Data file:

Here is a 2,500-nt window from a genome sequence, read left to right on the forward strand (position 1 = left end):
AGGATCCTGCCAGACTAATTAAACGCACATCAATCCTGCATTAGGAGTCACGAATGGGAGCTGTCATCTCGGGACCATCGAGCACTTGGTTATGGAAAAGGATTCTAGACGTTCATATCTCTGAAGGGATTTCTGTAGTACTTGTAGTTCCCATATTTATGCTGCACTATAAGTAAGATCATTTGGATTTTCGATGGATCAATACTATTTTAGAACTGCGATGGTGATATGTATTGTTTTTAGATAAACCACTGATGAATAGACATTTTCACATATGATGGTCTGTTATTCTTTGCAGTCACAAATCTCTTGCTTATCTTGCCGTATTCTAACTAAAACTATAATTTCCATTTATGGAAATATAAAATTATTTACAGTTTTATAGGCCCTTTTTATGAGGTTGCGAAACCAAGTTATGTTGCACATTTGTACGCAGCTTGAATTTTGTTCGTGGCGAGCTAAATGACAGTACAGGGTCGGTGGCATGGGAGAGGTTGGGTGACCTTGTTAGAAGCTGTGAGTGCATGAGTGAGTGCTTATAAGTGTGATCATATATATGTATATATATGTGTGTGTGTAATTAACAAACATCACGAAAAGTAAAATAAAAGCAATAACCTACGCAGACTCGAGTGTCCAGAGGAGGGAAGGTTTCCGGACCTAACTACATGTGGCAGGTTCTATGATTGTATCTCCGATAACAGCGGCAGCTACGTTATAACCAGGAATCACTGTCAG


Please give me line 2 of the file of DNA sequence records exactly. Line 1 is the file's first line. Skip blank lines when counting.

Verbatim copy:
AGGATCCTGCCAGACTAATTAAACGCACATCAATCCTGCATTAGGAGTCACGAATGGGAGCTGTCATCTCGGGACCATCGAGCACTTGGTTATGGAAAAGGATTCTAGACGTTCATATCTCTGAAGGGATTTCTGTAGTACTTGTAGTTCCCATATTTATGCTGCACTATAAGTAAGATCATTTGGATTTTCGATGGATCAATACTATTTTAGAACTGCGATGGTGATATGTATTGTTTTTAGATAAACCACTGATGAATAGACATTTTCACATATGATGGTCTGTTATTCTTTGCAGTCACAAATCTCTTGCTTATCTTGCCGTATTCTAACTAAAACTATAATTTCCATTTATGGAAATATAAAATTATTTACAGTTTTATAGGCCCTTTTTATGAGGTTGCGAAACCAAGTTATGTTGCACATTTGTACGCAGCTTGAATTTTGTTCGTGGCGAGCTAAATGACAGTACAGGGTCGGTGGCATGGGAGAGGTTGGGTGACCTTGTTAGAAGCTGTGAGTGCATGAGTGAGTGCTTATAAGTGTGATCATATATATGTATATATATGTGTGTGTGTAATTAACAAACATCACGAAAAGTAAAATAAAAGCAATAACCTACGCAGACTCGAGTGTCCAGAGGAGGGAAGGTTTCCGGACCTAACTACATGTGGCAGGTTCTATGATTGTATCTCCGATAACAGCGGCAGCTACGTTATAACCAGGAATCACTGTCAG